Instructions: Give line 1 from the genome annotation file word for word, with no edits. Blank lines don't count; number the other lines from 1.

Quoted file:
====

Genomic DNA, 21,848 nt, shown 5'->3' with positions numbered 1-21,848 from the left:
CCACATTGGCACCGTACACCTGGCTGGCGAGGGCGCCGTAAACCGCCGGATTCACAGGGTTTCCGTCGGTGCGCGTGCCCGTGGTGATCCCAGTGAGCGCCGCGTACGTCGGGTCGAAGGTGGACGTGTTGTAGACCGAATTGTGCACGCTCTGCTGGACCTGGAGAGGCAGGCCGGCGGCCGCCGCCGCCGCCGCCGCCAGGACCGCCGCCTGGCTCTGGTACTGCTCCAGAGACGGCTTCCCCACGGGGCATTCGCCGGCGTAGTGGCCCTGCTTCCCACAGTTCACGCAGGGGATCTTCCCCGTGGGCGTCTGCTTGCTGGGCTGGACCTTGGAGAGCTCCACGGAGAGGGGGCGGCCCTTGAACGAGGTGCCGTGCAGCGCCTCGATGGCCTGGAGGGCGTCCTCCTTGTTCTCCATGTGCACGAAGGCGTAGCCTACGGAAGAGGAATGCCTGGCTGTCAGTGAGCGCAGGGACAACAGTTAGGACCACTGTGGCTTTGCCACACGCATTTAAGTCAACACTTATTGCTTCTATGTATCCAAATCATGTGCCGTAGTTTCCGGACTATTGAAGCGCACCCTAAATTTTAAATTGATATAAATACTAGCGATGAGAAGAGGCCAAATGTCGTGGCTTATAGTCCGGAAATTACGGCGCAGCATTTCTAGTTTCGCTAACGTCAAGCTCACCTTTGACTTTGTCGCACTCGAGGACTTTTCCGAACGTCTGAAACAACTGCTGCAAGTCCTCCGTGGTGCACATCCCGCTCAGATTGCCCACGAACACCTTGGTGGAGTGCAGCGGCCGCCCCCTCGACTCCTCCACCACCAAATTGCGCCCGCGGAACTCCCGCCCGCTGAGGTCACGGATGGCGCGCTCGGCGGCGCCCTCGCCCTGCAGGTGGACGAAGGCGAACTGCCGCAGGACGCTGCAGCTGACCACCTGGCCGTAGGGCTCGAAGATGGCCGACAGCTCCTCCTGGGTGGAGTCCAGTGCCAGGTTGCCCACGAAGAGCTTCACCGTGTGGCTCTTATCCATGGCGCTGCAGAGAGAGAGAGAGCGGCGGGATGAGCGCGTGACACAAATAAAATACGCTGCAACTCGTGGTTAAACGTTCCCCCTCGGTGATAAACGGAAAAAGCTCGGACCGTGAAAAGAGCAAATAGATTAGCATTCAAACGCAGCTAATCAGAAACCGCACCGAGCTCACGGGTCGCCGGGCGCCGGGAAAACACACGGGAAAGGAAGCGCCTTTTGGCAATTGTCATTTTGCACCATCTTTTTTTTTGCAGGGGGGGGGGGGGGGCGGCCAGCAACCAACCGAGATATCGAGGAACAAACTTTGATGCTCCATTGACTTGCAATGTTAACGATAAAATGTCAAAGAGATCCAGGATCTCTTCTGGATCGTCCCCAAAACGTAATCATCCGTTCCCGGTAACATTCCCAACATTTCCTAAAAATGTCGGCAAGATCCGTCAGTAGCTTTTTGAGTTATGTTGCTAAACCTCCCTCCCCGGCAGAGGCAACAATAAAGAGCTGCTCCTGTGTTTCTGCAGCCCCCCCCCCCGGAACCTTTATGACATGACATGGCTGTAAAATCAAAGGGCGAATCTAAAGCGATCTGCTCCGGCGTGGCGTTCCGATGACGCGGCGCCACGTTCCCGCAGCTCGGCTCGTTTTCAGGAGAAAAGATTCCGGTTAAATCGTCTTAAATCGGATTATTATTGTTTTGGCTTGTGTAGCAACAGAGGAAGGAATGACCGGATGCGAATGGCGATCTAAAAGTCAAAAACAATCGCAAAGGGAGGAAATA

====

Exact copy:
Genomic DNA, 21,848 nt, shown 5'->3' with positions numbered 1-21,848 from the left: